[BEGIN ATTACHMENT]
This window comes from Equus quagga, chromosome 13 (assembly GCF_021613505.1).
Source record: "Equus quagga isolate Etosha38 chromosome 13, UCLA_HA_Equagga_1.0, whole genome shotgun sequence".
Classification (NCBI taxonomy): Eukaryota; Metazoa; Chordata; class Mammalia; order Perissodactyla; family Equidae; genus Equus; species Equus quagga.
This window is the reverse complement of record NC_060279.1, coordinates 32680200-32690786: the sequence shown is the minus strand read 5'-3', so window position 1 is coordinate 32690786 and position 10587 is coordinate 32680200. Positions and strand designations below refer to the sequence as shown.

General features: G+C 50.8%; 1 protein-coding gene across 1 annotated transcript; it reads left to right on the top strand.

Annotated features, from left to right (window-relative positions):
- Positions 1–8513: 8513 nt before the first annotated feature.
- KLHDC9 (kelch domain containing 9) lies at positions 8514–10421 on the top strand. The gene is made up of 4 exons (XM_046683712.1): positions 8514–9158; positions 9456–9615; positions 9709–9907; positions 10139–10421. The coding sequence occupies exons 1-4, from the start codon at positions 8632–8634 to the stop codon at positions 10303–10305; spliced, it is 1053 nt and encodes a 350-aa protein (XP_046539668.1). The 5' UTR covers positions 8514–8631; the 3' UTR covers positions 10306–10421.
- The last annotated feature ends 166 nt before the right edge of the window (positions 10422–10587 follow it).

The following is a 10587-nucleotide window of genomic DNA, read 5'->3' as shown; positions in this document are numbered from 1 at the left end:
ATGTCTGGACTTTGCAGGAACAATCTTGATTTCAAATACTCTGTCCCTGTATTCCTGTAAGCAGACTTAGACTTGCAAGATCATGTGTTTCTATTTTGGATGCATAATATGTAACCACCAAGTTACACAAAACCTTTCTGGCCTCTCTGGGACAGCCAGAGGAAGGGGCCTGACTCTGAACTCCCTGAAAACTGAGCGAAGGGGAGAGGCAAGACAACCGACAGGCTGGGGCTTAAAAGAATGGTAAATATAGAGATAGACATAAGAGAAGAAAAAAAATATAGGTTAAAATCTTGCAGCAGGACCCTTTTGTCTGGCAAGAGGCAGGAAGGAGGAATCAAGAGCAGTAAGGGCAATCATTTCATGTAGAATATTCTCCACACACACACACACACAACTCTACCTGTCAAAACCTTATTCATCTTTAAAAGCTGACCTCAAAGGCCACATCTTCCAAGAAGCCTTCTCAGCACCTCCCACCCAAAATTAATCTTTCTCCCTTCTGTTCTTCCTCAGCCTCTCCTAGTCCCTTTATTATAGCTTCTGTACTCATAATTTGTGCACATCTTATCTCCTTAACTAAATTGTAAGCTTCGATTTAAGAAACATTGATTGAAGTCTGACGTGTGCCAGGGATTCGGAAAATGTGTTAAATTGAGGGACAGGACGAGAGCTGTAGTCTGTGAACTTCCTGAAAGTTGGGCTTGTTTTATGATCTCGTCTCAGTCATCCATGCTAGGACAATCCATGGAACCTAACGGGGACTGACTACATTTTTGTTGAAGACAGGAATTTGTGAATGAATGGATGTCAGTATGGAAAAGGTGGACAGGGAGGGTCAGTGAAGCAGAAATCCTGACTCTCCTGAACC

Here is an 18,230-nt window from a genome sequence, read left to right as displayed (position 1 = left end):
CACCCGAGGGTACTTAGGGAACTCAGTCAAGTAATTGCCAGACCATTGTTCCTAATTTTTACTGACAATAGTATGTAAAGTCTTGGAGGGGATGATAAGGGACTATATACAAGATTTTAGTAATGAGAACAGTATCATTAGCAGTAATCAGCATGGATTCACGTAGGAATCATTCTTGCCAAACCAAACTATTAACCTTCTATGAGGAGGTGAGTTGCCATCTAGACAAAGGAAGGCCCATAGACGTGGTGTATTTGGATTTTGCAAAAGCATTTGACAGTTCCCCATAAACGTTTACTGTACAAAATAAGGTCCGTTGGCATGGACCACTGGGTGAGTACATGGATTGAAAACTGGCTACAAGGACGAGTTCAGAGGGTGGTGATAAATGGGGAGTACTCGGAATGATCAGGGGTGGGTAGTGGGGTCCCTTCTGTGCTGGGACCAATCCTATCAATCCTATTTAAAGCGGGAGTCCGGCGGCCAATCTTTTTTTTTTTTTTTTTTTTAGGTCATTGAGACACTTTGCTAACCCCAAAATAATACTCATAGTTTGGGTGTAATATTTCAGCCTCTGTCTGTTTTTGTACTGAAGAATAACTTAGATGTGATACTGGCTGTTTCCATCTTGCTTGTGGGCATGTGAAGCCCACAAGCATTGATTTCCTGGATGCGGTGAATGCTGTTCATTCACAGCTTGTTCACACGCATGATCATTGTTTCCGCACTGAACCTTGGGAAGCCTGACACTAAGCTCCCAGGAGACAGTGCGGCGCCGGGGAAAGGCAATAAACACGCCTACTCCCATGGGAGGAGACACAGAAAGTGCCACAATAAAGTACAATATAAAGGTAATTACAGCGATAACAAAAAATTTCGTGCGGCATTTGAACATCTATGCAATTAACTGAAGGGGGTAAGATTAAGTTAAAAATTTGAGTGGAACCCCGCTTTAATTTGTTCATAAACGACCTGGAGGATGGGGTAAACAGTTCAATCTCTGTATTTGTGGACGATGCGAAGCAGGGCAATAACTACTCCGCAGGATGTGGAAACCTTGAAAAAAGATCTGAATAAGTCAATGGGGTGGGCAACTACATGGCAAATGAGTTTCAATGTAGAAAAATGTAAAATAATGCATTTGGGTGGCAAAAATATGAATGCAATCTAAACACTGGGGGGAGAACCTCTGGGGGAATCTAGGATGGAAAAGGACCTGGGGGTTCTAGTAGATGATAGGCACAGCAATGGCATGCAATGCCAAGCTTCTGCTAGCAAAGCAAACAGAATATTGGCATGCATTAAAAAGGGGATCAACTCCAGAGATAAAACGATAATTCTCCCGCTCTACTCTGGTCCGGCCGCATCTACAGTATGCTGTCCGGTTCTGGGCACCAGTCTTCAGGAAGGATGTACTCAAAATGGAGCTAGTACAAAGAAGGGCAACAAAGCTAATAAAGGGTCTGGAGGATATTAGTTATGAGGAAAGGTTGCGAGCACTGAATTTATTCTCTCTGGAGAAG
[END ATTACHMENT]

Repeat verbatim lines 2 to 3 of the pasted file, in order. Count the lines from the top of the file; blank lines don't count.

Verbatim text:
Source record: "Equus quagga isolate Etosha38 chromosome 13, UCLA_HA_Equagga_1.0, whole genome shotgun sequence".
Classification (NCBI taxonomy): Eukaryota; Metazoa; Chordata; class Mammalia; order Perissodactyla; family Equidae; genus Equus; species Equus quagga.